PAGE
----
Last Updated on May 7, 2015, by eNotes Editorial. Word Count: 490
Charles, Katherine’s husband, a radio advertising executive and father. He recalls the birth and immediate death of his firstborn son, Nathaniel, from the perspective of several years later. Through his recollections, he comes to reconcile the death, to release the years of grief, and to place his own role and the role of his son within the birth-death experience. Charles is a man of feeling but not of fortitude and conviction. When a young internist describes how some men take to their own beds when their wives become pregnant, Charles and Katherine privately assent to the behavior. During the birth of Nathaniel, Charles’s powerlessness makes him deferential, and he is ordered out of the delivery room, despite his promise to Katherine that he will not leave her. He has difficulty articulating his sentiments, and, following his son’s death, he succumbs to the high-pressured recommendations of Dr. Harner, who urges him to sign the child over for hospital research before seeing Katherine. The death settles in Charles as an ache that takes years to soothe. Finally, after the birth of four healthy children, he fully accepts his son’s death and feels free of his memories and his burden as he begs God’s forgiveness. Through a freshly acquired awareness of Nathaniel’s power to secure his parents’ marriage, Charles experiences his own rebirth.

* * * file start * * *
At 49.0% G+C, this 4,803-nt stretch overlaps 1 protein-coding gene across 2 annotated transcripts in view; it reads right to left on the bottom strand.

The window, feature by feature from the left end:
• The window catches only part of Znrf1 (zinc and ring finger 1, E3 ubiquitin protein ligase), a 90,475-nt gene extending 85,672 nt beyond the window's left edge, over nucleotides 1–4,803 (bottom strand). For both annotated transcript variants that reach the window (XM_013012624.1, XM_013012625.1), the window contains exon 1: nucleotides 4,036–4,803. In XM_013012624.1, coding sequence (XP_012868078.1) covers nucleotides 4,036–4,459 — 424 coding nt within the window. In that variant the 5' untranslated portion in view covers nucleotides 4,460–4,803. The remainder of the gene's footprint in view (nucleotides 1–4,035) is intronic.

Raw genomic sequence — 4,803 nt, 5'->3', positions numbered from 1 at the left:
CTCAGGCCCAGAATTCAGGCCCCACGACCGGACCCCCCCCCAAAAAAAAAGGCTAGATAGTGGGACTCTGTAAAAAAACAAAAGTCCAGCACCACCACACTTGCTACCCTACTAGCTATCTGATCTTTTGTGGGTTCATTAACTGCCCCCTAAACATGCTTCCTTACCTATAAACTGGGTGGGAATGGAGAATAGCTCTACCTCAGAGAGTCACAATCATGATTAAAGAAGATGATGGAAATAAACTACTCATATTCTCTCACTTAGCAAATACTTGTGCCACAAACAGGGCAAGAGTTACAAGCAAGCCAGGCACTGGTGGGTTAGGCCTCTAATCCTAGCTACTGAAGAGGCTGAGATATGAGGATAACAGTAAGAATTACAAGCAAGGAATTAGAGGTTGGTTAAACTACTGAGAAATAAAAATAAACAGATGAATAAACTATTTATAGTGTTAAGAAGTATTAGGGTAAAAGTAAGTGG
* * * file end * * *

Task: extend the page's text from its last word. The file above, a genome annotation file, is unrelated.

Katherine, Charles’s wife and a mother. Her pregnancy and experience of childbirth metaphorically produce a marriage rather than a child. Whereas prior to the pregnancy, she had an affair and was uncommitted to Charles, her birth experience joins her with the child and then with her husband. She is more intuitive and expressive than Charles. When she tries to convey to him the lesson of the dead child, that “time and events can never destroy actual love,” she quickly recognizes that whereas she understands now, he will do so only later. Although the loss of the child depresses her, unlike Charles she immediately senses the significance of Nathaniel’s arrival and his capacity to unite them. Although Katherine feels betrayed by Charles because he signed over the child’s body without consulting her, Nathaniel’s death becomes the seed of a new commitment in their marriage.
Nathaniel, the firstborn son of Charles and Katherine. Although he is never seen by either of his parents, his presence nevertheless floods their lives, and he functions as the catalyst in reuniting them. His entry in the story parallels a scene in the excerpt from Leo Tolstoy’s War and Peace that Charles reads to Katherine as she labors in his birth.
Dr. Harner, Katherine’s obstetrician. Young, heavy, and balding, he is an insensitive and pragmatic physician who provides no emotional support to his patient and her husband. In fact, he avoids personal interaction by safely deferring to his medical assessments, and he responds to patient questions either humorously or cavalierly.
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